Aligning with State Content Standards on social science and language arts for 3rd through 8th grades, this specialized learning program provides students the rare opportunity to experience life in a WWII internment camp through the first-hand experiences of a formerly-interned docent on a guided tour of Uprooted! Japanese Americans During WWII. Following the tour, a classroom session explores citizenship, constitutionality and the concept of redress as well as provides assistance with completing the program’s activity sheet.
In preparation for this thought-provoking program, a free resource packet is provided to educators prior to the tour.
January 26 – March 20, 2015
Tuesday – Friday 9:00 am – 3:00 pm
For questions, please call (916) 654-1729, or send us an email.
Elizabeth H. Blackburn is a leader in telomere and telomerase
research. She discovered the molecular nature of telomeres – the
ends of eukaryotic chromosomes that serve as protective caps
essential for preserving the genetic information – and the
ribonucleoprotein enzyme telomerase.
Currently Morris Herzstein Professor of Biology and Physiology in
the Department of Biochemistry and Biophysics at the University
of California, San Francisco, Blackburn and her research team are
working with various cells with the goal of understanding
telomerase and telomere biology.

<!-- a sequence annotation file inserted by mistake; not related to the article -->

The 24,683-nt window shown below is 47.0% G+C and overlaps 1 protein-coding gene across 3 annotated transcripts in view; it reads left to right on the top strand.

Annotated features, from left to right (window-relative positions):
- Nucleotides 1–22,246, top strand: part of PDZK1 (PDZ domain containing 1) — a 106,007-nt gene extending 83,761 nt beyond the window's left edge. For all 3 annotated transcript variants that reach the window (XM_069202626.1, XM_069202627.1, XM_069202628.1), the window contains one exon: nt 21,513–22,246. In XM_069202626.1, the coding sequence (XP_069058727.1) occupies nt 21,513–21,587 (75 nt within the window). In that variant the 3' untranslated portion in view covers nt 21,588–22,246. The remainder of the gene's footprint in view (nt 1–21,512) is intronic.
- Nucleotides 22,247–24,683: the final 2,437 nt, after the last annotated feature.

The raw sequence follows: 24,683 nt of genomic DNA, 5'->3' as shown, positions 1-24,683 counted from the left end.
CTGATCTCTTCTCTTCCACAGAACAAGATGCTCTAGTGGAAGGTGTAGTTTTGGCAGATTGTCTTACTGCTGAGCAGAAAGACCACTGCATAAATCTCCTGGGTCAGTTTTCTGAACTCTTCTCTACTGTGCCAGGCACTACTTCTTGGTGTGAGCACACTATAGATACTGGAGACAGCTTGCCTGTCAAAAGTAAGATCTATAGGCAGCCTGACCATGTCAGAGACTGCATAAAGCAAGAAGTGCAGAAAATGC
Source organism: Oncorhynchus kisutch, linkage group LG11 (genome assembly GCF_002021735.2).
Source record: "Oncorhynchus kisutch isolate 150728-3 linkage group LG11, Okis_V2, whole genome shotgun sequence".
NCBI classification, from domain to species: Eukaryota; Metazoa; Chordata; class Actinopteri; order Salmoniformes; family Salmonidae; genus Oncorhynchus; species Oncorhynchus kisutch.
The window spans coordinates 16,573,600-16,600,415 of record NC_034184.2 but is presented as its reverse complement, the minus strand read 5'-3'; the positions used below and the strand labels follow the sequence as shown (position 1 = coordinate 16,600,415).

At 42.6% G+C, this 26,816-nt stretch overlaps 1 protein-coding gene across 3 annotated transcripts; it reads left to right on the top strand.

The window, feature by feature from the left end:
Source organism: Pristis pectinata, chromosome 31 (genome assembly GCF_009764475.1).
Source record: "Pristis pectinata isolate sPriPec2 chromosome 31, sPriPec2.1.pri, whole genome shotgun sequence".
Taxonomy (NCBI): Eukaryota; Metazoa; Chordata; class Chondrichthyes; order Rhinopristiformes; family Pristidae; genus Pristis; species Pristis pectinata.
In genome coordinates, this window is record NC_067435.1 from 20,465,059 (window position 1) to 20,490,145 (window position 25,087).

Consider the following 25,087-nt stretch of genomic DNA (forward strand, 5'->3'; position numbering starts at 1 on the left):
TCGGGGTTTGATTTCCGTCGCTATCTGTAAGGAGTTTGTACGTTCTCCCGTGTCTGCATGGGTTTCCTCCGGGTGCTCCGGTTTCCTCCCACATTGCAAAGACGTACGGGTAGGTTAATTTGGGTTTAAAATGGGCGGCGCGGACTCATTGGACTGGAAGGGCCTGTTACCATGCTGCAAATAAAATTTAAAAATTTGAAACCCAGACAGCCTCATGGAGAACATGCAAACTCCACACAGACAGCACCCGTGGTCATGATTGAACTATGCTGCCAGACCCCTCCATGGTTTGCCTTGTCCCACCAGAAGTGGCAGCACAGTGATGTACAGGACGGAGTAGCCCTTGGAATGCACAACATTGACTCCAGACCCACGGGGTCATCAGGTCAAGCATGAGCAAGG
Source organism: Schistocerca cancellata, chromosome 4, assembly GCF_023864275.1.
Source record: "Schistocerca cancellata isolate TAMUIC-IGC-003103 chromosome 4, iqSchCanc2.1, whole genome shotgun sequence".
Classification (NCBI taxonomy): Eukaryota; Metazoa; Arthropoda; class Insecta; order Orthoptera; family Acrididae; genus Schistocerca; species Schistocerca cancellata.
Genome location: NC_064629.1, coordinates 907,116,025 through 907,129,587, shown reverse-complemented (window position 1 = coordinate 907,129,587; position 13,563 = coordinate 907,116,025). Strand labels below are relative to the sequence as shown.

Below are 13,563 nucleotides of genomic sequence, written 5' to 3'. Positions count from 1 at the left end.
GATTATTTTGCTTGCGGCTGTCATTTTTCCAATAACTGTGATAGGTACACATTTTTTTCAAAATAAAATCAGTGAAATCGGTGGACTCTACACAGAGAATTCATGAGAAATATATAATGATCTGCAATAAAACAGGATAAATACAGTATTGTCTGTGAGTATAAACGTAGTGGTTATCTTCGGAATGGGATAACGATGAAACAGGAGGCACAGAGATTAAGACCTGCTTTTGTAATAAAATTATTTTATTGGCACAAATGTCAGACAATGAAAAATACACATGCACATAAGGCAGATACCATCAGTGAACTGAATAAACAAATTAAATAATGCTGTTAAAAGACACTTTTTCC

Blackburn earned her B.Sc. (1970) and M.Sc. (1972) degrees from
the University of Melbourne in Australia, and her Ph.D. (1975)
from the University of Cambridge in England. She did her
postdoctoral work in Molecular and Cellular Biology from 1975 to
1977 at Yale.
In 1978, Blackburn joined the faculty at the University of
California, Berkeley, in the Department of Molecular Biology. In
1990, she joined the Department of Microbiology and Immunology at
UC San Francisco, where she served as Department Chair from 1993
to 1999. Blackburn is currently a faculty member in Department of
Biochemistry and Biophysics at UCSF. She is also a Non-Resident
Fellow of the Salk Institute.
Throughout her career, Blackburn has been honored with many
prestigious awards. She was elected President of the American
Society for Cell Biology (1998) and as a Fellow of the American
Academy of Arts and Sciences (1991), the Royal Society of London
(1992), the American Academy of Microbiology (1993), and the
American Association for the Advancement of Science (2000). She
was elected Foreign Associate of the National Academy of Sciences
in 1993, and a Member of the Institute of Medicine in 2000. In
2006, she was awarded the Albert Lasker Medical Research Award in
Basic Medical Research. In 2007, she was named one of TIME
magazine’s “100 Most influential People,” and she is the 2008
North American Laureate for L’Oreal-UNESCO For Women in Science.
In 2009, Blackburn was awarded the Nobel Prize in Physiology or